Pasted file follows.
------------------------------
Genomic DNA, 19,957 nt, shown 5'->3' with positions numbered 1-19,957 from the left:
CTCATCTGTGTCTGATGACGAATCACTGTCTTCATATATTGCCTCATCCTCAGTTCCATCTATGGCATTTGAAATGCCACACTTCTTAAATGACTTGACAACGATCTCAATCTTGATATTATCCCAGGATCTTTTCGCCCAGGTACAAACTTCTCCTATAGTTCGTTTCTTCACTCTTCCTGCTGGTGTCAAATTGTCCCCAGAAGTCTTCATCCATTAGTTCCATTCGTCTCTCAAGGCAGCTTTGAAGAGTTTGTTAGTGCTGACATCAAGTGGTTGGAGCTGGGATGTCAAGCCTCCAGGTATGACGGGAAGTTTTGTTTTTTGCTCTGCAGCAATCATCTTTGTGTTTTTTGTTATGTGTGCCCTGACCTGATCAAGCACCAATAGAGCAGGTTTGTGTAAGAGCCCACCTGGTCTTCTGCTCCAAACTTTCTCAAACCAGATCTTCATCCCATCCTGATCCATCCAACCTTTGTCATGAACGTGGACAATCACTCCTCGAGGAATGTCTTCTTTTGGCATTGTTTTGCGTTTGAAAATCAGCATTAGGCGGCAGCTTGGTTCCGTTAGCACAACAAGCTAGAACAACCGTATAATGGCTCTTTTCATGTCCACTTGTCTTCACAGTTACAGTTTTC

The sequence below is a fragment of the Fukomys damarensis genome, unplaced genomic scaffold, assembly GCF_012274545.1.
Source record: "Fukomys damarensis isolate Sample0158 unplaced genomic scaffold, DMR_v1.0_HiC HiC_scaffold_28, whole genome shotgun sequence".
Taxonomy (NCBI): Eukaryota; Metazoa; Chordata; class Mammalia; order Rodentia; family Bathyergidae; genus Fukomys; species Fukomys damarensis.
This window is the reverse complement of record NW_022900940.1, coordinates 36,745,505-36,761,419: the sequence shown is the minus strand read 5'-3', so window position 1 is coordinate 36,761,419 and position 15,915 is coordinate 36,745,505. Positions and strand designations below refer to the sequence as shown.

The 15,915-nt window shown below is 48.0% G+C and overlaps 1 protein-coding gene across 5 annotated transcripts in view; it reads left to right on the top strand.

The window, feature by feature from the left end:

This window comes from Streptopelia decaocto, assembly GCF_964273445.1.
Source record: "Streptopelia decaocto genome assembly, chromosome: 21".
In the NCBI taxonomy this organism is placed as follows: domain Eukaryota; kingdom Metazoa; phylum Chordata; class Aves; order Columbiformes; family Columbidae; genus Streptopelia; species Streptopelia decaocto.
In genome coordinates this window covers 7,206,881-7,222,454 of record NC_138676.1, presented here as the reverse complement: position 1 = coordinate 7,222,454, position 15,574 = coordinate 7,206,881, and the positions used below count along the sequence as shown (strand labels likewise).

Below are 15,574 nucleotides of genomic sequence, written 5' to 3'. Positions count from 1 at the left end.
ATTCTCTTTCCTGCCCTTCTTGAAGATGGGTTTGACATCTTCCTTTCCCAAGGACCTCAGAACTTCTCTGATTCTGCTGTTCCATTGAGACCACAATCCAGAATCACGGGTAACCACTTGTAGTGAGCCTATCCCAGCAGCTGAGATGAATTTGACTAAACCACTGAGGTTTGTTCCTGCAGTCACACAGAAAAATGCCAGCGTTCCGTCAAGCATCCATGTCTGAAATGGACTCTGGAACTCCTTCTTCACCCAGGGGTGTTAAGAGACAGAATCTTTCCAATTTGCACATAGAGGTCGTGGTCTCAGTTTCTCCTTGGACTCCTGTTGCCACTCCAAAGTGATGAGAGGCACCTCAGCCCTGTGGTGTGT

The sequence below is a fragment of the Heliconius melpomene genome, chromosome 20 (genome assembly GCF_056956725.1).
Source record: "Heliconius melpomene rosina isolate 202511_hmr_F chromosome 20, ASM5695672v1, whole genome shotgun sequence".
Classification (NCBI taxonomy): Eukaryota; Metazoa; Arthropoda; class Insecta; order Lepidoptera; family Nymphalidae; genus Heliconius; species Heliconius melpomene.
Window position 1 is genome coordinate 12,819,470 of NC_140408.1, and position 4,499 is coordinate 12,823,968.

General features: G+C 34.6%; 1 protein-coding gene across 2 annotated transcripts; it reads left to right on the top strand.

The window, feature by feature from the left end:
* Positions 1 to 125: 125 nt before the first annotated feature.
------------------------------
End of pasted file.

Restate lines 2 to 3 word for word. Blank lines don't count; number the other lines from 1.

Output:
CTCATCTGTGTCTGATGACGAATCACTGTCTTCATATATTGCCTCATCCTCAGTTCCATCTATGGCATTTGAAATGCCACACTTCTTAAATGACTTGACAACGATCTCAATCTTGATATTATCCCAGGATCTTTTCGCCCAGGTACAAACTTCTCCTATAGTTCGTTTCTTCACTCTTCCTGCTGGTGTCAAATTGTCCCCAGAAGTCTTCATCCATTAGTTCCATTCGTCTCTCAAGGCAGCTTTGAAGAGTTTGTTAGTGCTGACATCAAGTGGTTGGAGCTGGGATGTCAAGCCTCCAGGTATGACGGGAAGTTTTGTTTTTTGCTCTGCAGCAATCATCTTTGTGTTTTTTGTTATGTGTGCCCTGACCTGATCAAGCACCAATAGAGCAGGTTTGTGTAAGAGCCCACCTGGTCTTCTGCTCCAAACTTTCTCAAACCAGATCTTCATCCCATCCTGATCCATCCAACCTTTGTCATGAACGTGGACAATCACTCCTCGAGGAATGTCTTCTTTTGGCATTGTTTTGCGTTTGAAAATCAGCATTAGGCGGCAGCTTGGTTCCGTTAGCACAACAAGCTAGAACAACCGTATAATGGCTCTTTTCATGTCCACTTGTCTTCACAGTTACAGTTTTC

The sequence below is a fragment of the Fukomys damarensis genome, unplaced genomic scaffold, assembly GCF_012274545.1.